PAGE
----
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Lookup NU author(s): Dr Anna Richards,
Professor Judith Goodship,
Dr Anne Lampe,
Professor Tim Goodship
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Membrane cofactor protein (MCP; CD46) is a widely expressed transmembrane complement regulator. Like factor H it inhibits complement activation by regulating C3b deposition on targets. Factor H mutations occur in 10-20% of patients with hemolytic uremic syndrome (HUS). We hypothesized that MCP mutations could predispose to HUS, and we sequenced MCP coding exons in affected individuals from 30 families. MCP mutations were detected in affected individuals of three families: a deletion of two amino acids (D237/S238) in family 1 (heterozygous) and a substitution, S206P, in families 2 (heterozygous) and 3 (homozygous). We evaluated protein expression and function in peripheral blood mononuclear cells from these individuals. An individual with the D237/ S238 deletion had reduced MCP levels and ≈50% C3b binding compared with normal controls. Individuals with the S206P change expressed normal quantities of protein, but demonstrated ≈50% reduction in C3b binding in heterozygotes and complete lack of C3b binding in homozygotes. MCP expression and function was evaluated in transfectants reproducing these mutations. The deletion mutant was retained intracellularly. S206P protein was expressed on the cell surface but had a reduced ability to prevent complement activation, consistent with its reduced C3b binding and cofactor activity. This study presents further evidence that complement dysregulation predisposes to development of thrombotic microangiopathy and that screening patients for such defects could provide informed treatment strategies.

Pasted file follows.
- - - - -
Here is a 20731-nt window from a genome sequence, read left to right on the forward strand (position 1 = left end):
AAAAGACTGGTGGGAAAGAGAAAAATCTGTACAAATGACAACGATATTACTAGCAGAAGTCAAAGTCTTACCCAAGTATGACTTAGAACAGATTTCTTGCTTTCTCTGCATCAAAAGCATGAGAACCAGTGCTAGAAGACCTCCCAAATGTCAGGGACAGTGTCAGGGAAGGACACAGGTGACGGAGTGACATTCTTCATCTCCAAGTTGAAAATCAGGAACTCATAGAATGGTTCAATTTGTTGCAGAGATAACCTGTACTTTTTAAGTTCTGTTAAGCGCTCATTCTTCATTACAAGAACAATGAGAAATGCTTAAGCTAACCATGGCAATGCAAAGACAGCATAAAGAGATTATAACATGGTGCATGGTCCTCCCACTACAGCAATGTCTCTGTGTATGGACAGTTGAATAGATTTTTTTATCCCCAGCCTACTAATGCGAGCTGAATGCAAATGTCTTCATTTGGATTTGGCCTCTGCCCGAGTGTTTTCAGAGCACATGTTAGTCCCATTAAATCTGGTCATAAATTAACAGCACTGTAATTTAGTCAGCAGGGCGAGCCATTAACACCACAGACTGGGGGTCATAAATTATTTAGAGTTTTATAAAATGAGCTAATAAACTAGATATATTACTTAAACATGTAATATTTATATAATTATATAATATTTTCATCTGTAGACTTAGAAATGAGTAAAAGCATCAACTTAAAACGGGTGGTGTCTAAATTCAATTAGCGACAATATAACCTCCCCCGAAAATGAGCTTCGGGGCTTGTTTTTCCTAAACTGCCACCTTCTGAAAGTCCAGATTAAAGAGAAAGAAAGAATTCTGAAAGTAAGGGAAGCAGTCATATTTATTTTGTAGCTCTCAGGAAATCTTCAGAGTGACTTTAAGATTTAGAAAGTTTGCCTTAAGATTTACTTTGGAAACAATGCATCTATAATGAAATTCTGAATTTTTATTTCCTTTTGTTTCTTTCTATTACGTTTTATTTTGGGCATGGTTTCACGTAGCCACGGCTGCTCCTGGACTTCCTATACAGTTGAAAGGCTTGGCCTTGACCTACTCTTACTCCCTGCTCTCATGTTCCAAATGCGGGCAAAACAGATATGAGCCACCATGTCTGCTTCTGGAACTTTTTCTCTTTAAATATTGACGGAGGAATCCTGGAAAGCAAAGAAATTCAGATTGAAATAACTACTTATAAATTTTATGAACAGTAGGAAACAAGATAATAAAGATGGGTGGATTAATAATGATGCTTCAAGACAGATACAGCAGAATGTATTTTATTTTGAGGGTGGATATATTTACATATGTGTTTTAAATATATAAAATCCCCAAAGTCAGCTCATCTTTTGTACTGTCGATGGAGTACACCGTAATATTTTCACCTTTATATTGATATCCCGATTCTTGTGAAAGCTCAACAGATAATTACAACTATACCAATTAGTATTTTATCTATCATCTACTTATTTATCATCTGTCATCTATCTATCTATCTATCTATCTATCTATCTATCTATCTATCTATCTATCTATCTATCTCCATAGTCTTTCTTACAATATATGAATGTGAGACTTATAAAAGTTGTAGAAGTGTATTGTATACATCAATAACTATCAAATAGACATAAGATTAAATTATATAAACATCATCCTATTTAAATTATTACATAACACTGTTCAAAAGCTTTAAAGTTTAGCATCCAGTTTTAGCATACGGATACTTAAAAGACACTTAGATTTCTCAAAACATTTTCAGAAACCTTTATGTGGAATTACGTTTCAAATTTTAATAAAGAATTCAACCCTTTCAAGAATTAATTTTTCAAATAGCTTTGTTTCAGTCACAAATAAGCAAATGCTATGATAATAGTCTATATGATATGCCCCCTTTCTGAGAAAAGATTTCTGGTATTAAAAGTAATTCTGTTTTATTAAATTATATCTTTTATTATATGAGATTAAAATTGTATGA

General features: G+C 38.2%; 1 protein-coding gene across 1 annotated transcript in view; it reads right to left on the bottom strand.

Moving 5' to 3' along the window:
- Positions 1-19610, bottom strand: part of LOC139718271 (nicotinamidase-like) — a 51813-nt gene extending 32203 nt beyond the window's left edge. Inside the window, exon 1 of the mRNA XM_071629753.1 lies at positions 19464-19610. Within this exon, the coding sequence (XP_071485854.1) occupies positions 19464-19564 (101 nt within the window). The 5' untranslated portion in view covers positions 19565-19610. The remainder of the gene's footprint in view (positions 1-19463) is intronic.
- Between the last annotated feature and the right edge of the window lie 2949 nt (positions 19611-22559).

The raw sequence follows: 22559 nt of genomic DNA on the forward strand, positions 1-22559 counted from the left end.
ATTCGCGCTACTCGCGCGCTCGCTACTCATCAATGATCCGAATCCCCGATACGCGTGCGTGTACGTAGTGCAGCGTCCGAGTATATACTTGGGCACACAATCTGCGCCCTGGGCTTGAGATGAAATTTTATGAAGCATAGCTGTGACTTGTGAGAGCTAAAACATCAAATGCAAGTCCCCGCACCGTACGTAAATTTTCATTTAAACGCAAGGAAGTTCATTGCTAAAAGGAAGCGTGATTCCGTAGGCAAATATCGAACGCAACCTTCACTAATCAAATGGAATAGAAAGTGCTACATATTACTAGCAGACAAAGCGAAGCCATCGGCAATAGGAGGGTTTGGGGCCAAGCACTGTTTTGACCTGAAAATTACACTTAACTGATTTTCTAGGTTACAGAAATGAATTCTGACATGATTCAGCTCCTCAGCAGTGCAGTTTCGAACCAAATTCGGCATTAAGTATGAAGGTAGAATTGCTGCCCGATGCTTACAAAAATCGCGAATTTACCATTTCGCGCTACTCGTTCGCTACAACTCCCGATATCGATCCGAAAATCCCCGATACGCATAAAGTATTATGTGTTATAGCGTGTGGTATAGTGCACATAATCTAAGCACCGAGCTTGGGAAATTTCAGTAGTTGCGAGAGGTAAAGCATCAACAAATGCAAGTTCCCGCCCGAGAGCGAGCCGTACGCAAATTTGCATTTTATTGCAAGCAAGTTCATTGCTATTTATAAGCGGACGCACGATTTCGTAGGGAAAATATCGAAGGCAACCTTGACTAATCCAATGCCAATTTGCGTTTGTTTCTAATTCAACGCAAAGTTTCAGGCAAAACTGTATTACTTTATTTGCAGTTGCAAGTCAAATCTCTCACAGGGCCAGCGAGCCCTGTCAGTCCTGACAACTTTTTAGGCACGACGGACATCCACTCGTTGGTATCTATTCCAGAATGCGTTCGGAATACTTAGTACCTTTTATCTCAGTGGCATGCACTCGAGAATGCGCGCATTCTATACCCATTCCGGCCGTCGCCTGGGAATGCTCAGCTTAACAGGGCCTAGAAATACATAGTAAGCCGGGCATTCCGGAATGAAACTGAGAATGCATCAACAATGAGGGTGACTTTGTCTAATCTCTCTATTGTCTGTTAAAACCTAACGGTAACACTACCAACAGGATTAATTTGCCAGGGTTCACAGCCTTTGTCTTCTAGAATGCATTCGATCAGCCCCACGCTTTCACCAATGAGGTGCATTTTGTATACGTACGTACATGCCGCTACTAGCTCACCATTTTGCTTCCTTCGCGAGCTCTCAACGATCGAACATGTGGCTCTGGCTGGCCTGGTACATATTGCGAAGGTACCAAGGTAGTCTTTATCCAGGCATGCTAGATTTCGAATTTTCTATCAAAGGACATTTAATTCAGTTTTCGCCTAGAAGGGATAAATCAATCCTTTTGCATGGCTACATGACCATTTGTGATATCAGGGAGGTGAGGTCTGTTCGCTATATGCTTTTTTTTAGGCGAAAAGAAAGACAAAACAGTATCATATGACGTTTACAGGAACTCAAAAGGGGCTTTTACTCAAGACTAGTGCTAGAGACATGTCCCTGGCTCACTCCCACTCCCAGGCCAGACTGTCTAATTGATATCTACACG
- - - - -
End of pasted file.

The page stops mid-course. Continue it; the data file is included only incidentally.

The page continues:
Author(s): Goodship JA; Goodship THJ; Richards A; Lampe AK; Pirson Y; Wen LS; Atkinson JP; Kemp EJ; Liszewski MK; Decorte R; Muslumanoglu MH; Kavukcu S; Filler G
Publication type: Article
Publication status: Published
Journal: Proceedings of the National Academy of Sciences of the United States of America
ISSN (print): 0027-8424
ISSN (electronic): 1091-6490
Publisher: National Academy of Sciences
PubMed id: 14566051
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